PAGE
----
DisplayLink and AOC today announced the retail availability of the new e1649fwu portable USB 2.0 monitor. The display is built by AOC and powered by a DisplayLink DL-125 chip, hence the hand-holding between these two companies in introducing the display to the public. Lightweight and relatively inexpensive, the e1649fwu provides 15.6 inches of real estate with a maximum resolution of 1366x768 at 60Hz, and both the video and power are piped through USB.
The newest edition to AOC's AireLED Series is a 23-inch monitor with an IPS (In-Plane Switching) panel and a price tag that won't necessarily scare off budget conscious shoppers. AOC's new Aire Pro i2353Ph hits retail at $199, and with 23 inches of screen real estate, this is one of the least expensive IPS monitors in the market with a large enough panel to not feel like you're sacrificing size for quality.
AOC just sent us word about a new 16-inch USB monitor (e1649fwu) it designed to transform your single-display notebook into a dual-monitor or multi-monitor machine with minimal fuss. Simply plug it into a free USB port and you'll be off and running with multiple displays; there's no power cord or VGA cable to mess around with.
Between tablets, all-in-one (AIO) PCs, smartphones, and even desktop monitors, computer users are going to have to learn to keep their hands clean or risk gunking up all their gear with finger grease. The latest addition to the 'touch me!' crowd is AOC's aptly named Touch Monitor (e2239FwT), a 22-inch LCD display with LED backlight, Full HD 1920x1080 resolution, and multi-touch capabilities.
AOC recently launched the Aire Black LED, a family of three new displays that fall under the company's existing AireLED Series. The Aire Black LED line ships in 20-inch (e2043Fk), 22-inch (e2243Fwk) and 23-inch (e2343Fk) models, each one sporting a super slim panel measuring a scant 12.7mm. According to AOC, these are some of the slimmest monitors on the market.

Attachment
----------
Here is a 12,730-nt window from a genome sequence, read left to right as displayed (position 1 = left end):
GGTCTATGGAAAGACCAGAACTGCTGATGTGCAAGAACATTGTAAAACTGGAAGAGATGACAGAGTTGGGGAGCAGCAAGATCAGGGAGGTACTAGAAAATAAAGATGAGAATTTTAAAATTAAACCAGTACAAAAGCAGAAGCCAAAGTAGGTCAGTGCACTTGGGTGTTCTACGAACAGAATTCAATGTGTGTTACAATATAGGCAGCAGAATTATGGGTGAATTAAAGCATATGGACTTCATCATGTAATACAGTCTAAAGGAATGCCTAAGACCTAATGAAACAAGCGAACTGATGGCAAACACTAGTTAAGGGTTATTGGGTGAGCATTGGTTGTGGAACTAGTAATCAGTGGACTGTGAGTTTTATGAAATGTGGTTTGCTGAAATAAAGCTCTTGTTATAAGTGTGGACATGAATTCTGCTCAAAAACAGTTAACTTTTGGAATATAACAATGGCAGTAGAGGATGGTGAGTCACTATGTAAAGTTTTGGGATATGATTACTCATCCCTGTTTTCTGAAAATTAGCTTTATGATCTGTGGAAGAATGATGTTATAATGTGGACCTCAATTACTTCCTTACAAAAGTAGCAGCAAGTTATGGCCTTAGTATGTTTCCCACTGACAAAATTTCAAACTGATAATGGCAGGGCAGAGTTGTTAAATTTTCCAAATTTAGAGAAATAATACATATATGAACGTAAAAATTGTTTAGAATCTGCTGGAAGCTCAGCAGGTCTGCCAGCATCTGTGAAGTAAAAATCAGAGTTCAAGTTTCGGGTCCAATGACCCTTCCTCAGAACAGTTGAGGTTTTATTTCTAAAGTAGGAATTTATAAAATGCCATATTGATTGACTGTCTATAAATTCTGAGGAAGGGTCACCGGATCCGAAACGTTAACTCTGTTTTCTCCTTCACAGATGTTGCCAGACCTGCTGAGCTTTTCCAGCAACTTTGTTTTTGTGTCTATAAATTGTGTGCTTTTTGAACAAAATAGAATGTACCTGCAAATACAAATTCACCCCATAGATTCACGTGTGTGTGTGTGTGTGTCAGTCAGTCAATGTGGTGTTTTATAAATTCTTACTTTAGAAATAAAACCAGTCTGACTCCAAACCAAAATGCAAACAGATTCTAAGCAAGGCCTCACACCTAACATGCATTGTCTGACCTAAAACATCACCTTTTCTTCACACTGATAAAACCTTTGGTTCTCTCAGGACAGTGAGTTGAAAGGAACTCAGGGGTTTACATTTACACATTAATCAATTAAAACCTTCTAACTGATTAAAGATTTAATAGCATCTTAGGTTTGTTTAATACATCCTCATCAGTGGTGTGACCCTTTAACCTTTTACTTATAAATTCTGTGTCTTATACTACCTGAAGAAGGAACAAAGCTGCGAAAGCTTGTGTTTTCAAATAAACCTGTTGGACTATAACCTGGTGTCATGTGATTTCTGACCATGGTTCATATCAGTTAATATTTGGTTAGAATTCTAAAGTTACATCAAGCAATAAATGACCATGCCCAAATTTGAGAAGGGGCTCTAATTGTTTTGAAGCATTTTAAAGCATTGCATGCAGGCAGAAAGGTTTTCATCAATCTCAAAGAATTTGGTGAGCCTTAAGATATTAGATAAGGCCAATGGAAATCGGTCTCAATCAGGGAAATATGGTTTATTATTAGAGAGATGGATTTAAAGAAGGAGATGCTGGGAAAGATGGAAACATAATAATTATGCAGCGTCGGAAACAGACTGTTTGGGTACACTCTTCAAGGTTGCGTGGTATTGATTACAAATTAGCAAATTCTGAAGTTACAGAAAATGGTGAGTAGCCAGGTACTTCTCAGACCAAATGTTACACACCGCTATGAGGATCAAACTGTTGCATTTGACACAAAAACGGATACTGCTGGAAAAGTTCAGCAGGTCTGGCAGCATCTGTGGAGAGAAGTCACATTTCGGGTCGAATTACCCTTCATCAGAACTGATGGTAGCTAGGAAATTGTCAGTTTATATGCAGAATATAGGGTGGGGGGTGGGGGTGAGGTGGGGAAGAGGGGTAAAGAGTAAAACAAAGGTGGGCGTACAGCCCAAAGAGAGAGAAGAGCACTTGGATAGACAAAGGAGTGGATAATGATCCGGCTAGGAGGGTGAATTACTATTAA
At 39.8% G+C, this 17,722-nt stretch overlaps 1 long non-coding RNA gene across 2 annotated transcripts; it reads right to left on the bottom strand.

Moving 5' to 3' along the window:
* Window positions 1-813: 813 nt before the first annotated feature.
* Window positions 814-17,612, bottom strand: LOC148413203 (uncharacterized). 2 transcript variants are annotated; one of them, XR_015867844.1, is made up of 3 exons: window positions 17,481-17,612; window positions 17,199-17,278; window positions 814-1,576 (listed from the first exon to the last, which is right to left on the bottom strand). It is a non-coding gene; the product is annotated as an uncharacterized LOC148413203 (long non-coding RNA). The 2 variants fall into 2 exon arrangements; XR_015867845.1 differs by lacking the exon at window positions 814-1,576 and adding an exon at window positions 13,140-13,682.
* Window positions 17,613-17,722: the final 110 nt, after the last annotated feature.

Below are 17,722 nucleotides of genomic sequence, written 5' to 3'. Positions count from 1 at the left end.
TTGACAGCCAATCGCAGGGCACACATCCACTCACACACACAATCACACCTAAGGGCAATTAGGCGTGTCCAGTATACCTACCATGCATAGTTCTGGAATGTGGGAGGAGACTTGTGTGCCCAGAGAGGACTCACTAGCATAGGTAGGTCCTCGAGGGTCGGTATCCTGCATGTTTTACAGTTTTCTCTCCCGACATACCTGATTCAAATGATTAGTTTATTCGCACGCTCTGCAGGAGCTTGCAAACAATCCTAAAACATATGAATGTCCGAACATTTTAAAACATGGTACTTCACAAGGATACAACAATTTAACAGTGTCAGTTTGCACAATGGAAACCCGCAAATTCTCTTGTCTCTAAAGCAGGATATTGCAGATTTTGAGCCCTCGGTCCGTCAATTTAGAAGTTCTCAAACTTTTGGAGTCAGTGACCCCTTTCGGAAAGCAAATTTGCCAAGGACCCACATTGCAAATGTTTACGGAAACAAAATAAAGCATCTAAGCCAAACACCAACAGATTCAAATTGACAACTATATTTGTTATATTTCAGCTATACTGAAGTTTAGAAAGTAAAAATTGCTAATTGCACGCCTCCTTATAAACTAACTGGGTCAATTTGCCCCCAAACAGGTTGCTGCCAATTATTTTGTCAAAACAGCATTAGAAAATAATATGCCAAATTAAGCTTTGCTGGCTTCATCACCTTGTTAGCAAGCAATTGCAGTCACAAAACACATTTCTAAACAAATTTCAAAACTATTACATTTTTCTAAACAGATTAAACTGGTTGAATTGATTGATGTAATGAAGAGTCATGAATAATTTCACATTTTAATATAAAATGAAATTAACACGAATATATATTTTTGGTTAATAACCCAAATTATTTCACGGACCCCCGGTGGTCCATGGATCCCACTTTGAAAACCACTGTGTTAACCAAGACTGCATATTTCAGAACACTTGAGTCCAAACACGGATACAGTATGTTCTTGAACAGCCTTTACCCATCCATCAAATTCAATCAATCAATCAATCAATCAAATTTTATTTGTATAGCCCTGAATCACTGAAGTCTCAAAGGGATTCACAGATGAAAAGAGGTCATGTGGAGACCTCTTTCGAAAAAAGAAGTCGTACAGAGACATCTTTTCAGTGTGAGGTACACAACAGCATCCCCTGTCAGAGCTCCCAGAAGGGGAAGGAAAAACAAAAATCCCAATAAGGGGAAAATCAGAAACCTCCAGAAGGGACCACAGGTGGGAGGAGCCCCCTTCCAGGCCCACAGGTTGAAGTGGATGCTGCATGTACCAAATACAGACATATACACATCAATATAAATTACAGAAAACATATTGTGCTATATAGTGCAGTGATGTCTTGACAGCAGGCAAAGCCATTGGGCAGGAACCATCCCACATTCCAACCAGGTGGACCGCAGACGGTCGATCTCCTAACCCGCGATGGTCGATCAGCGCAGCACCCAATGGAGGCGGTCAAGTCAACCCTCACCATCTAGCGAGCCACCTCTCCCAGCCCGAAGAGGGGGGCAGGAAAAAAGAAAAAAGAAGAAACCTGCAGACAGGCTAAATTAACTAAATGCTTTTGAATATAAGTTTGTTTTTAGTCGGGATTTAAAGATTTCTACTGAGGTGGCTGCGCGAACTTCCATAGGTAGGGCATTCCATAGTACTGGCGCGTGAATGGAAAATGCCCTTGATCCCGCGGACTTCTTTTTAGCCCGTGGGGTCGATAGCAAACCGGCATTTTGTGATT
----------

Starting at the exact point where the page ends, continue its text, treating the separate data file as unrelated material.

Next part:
AUO, a leading TFT-LCD panel maker following the mergers of Acer Display Technology and Unipac Optoelectronics Corporation in 2001, and with Quanta Display Inc. in 2006, is gearing up for the Display Taiwan 2010 convention with some nifty screen technologies, not the least of which is the largest projected capacitive multi-touch LCD anywhere in the Milky Way.
Measuring 32 inches, AUO says its relatively ginormous multi-touch panel will come capable of recognizing ten touch points simultaneously. AUO also claims that so-called "ghost points" -- areas that are falsely registered during the detection process -- won't be an issue.
Keeping with the world's largest theme, AUO will also be showing off the largest commercialized 3D TV panel measuring 65 inches. Viewing 3D content on the 65-inch display will require wearing polarized 3D glasses, though AUO also plans to showcase other 3D display technologies in smaller form factors, including glasses-free barrier and lenticular lens types.
Grungy PC users can forget about over-paying for a Mac just to appear more hip and appease that inner fanboy (which, incidentally, is now an officially recognized word). Instead, shed your PC room's fashion faux pas with AOC's new 22-inch 2218Ph LCD monitor, or so the company implies. AOC claims its new monitor "finally brings PC users the element of style Mac users have enjoyed for the last few years." In addition to 'state-of-the-art metallic workmanship,' the $429.99 2218Ph touts:
12,000:1 dynamic contrast ratio
HDCP-compliant HDMI input
2ms response time
1680 x 1050 native resolution
Illuminating touch key control
Of course, if you're trying to impersonate a Mac user, take extra caution when others are around. Removing the side panel to upgrade a crucial component or firing up a bevy of games are surefire ways of exposing yourself as an uncouth PC user, even if you're wearing jeans and sipping a Starbucks.